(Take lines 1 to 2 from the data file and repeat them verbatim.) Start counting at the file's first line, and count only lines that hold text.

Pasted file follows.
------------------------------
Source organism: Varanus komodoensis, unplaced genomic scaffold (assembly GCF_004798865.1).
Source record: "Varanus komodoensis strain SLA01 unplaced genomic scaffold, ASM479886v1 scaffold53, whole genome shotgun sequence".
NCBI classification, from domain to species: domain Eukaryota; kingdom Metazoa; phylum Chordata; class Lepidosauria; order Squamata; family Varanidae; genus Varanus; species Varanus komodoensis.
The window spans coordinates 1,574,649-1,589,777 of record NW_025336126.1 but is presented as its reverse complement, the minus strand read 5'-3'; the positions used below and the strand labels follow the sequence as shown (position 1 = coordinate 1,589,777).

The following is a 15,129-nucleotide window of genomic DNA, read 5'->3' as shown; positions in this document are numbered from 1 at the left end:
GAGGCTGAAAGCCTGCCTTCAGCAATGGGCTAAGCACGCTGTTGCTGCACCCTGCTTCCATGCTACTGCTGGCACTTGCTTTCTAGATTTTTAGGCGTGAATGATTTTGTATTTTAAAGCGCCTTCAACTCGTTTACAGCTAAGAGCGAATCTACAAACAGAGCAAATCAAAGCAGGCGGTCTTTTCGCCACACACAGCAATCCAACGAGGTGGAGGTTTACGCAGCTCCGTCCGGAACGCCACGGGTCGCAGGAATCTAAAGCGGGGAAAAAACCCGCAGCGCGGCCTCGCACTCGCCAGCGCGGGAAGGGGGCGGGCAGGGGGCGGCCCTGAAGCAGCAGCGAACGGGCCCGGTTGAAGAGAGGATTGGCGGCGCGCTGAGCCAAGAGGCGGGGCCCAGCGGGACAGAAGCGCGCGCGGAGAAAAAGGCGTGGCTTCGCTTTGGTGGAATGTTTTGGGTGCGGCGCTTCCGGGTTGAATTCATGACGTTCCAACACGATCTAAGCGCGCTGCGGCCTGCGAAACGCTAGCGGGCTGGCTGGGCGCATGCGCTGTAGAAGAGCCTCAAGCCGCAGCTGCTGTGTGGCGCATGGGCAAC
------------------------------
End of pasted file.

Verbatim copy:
Source organism: Varanus komodoensis, unplaced genomic scaffold (assembly GCF_004798865.1).
Source record: "Varanus komodoensis strain SLA01 unplaced genomic scaffold, ASM479886v1 scaffold53, whole genome shotgun sequence".